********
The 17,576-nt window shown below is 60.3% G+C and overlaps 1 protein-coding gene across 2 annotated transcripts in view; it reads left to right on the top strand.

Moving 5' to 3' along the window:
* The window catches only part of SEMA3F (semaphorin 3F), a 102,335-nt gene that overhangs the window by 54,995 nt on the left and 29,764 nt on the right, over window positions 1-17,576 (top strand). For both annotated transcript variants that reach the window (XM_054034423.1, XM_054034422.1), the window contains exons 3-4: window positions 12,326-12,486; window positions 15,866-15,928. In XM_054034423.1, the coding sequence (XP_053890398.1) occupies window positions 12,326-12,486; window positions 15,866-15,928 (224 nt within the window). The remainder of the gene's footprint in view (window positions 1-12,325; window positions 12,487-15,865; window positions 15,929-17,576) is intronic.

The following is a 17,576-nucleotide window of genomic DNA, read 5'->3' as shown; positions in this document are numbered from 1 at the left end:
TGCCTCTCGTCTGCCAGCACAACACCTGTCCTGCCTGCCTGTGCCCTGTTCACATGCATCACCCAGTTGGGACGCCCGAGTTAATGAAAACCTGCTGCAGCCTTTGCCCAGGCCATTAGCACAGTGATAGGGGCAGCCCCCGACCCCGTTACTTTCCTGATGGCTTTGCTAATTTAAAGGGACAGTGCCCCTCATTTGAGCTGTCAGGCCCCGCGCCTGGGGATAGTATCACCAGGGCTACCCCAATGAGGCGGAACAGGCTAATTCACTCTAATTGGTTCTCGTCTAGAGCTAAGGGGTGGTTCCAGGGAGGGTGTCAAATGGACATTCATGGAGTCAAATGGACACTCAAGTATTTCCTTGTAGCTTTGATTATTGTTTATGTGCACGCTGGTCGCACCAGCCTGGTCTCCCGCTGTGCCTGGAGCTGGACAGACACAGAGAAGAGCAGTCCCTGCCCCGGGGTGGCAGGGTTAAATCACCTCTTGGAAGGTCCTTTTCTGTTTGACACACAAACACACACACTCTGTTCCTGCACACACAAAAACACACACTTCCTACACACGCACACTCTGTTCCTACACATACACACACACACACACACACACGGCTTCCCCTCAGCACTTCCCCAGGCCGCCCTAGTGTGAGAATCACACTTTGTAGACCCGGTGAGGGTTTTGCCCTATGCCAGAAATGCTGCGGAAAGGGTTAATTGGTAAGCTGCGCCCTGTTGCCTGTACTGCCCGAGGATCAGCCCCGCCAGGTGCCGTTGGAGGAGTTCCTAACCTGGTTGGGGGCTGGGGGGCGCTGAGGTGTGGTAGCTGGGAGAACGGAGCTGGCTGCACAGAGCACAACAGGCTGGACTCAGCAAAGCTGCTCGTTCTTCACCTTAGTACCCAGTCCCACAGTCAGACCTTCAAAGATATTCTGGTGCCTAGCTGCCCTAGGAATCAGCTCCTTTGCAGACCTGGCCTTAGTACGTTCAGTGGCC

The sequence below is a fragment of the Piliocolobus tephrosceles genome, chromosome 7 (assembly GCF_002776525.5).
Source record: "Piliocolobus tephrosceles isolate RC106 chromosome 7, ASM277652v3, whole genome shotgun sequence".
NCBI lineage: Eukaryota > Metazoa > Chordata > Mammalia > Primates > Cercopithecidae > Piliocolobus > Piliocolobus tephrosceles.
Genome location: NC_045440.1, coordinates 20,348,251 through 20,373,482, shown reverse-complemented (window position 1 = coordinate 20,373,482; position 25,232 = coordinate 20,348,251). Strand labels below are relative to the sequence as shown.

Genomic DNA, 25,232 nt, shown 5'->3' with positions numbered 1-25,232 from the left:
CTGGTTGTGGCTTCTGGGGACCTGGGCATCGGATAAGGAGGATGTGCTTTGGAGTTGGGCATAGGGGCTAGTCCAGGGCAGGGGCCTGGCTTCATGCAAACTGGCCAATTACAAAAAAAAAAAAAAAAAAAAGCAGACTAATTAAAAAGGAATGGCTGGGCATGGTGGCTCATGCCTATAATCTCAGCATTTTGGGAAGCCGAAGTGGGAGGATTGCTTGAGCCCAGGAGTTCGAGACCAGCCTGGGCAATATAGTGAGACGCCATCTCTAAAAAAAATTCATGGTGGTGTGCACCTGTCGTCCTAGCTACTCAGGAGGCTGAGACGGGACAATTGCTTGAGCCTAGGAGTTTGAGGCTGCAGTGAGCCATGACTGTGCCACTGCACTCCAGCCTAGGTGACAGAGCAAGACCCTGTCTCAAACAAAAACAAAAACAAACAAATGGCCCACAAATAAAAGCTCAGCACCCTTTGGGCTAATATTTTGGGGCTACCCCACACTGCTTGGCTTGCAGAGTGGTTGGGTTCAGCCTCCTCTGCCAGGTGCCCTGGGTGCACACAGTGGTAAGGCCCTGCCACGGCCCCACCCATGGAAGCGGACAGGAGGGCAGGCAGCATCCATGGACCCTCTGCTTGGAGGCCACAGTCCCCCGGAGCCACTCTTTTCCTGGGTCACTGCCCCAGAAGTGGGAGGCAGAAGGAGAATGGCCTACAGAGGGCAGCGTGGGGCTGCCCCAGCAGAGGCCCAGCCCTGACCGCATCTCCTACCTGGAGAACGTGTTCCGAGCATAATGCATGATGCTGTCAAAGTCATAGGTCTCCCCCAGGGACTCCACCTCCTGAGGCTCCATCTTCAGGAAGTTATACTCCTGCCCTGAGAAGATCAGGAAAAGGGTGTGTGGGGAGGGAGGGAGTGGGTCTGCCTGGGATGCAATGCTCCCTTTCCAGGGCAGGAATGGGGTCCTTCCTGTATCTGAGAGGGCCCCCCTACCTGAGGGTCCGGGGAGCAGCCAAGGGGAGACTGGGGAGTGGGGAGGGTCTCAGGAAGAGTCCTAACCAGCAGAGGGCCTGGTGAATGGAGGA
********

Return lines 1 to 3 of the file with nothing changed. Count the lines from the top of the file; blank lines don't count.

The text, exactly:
The 17,576-nt window shown below is 60.3% G+C and overlaps 1 protein-coding gene across 2 annotated transcripts in view; it reads left to right on the top strand.

Moving 5' to 3' along the window:
* The window catches only part of SEMA3F (semaphorin 3F), a 102,335-nt gene that overhangs the window by 54,995 nt on the left and 29,764 nt on the right, over window positions 1-17,576 (top strand). For both annotated transcript variants that reach the window (XM_054034423.1, XM_054034422.1), the window contains exons 3-4: window positions 12,326-12,486; window positions 15,866-15,928. In XM_054034423.1, the coding sequence (XP_053890398.1) occupies window positions 12,326-12,486; window positions 15,866-15,928 (224 nt within the window). The remainder of the gene's footprint in view (window positions 1-12,325; window positions 12,487-15,865; window positions 15,929-17,576) is intronic.